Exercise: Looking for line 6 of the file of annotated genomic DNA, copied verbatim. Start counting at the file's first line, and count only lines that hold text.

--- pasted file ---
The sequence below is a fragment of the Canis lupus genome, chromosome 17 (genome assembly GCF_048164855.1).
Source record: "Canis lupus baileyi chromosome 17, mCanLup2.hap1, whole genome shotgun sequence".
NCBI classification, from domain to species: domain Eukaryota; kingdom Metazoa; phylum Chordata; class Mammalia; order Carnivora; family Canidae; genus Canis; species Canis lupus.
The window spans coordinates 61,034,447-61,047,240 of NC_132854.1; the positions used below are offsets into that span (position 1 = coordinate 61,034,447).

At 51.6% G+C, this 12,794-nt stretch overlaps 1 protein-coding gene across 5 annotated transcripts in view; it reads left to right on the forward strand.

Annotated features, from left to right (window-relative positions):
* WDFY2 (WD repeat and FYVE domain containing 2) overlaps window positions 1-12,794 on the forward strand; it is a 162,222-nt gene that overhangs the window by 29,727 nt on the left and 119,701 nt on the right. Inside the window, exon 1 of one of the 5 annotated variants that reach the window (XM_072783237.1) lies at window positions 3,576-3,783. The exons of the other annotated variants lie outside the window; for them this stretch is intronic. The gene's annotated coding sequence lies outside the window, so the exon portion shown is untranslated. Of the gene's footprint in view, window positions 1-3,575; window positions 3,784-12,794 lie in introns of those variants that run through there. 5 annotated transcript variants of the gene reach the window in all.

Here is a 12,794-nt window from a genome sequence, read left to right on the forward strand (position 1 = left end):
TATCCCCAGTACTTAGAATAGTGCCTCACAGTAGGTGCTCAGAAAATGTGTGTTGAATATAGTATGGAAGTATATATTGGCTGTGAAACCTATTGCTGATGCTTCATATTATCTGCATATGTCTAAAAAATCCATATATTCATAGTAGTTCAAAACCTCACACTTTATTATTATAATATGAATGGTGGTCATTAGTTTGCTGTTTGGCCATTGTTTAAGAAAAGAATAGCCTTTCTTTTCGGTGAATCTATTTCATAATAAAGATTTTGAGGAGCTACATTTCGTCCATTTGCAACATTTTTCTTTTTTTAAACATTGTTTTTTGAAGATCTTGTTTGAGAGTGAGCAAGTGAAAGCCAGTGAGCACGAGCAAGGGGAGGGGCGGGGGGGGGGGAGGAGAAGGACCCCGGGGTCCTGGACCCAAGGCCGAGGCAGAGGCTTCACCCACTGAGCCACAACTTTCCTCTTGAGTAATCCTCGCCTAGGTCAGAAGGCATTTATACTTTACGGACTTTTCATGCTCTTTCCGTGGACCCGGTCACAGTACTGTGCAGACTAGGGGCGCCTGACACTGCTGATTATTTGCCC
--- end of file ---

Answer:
Annotated features, from left to right (window-relative positions):